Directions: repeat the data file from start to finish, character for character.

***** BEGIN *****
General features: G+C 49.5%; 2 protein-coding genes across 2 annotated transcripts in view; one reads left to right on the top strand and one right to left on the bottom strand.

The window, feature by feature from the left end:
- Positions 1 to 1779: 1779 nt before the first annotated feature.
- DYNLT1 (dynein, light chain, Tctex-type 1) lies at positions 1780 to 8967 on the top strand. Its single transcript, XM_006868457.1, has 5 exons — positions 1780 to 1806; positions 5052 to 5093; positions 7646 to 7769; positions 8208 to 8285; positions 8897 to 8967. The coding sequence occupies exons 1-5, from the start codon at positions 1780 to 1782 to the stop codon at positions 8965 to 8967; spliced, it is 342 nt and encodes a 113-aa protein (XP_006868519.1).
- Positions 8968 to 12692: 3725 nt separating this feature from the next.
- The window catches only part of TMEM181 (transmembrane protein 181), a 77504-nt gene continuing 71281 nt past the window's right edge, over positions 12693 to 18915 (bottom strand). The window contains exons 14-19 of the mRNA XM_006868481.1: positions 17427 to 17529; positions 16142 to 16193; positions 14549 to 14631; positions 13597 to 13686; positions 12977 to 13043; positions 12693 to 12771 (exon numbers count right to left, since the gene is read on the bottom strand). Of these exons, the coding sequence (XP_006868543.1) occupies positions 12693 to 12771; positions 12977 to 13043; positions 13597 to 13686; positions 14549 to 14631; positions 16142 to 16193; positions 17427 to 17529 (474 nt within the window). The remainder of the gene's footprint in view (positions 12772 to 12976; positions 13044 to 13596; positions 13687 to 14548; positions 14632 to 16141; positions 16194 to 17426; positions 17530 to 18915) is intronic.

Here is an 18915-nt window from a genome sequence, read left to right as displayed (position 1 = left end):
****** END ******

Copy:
General features: G+C 49.5%; 2 protein-coding genes across 2 annotated transcripts in view; one reads left to right on the top strand and one right to left on the bottom strand.

The window, feature by feature from the left end:
- Positions 1 to 1779: 1779 nt before the first annotated feature.
- DYNLT1 (dynein, light chain, Tctex-type 1) lies at positions 1780 to 8967 on the top strand. Its single transcript, XM_006868457.1, has 5 exons — positions 1780 to 1806; positions 5052 to 5093; positions 7646 to 7769; positions 8208 to 8285; positions 8897 to 8967. The coding sequence occupies exons 1-5, from the start codon at positions 1780 to 1782 to the stop codon at positions 8965 to 8967; spliced, it is 342 nt and encodes a 113-aa protein (XP_006868519.1).
- Positions 8968 to 12692: 3725 nt separating this feature from the next.
- The window catches only part of TMEM181 (transmembrane protein 181), a 77504-nt gene continuing 71281 nt past the window's right edge, over positions 12693 to 18915 (bottom strand). The window contains exons 14-19 of the mRNA XM_006868481.1: positions 17427 to 17529; positions 16142 to 16193; positions 14549 to 14631; positions 13597 to 13686; positions 12977 to 13043; positions 12693 to 12771 (exon numbers count right to left, since the gene is read on the bottom strand). Of these exons, the coding sequence (XP_006868543.1) occupies positions 12693 to 12771; positions 12977 to 13043; positions 13597 to 13686; positions 14549 to 14631; positions 16142 to 16193; positions 17427 to 17529 (474 nt within the window). The remainder of the gene's footprint in view (positions 12772 to 12976; positions 13044 to 13596; positions 13687 to 14548; positions 14632 to 16141; positions 16194 to 17426; positions 17530 to 18915) is intronic.

Here is an 18915-nt window from a genome sequence, read left to right as displayed (position 1 = left end):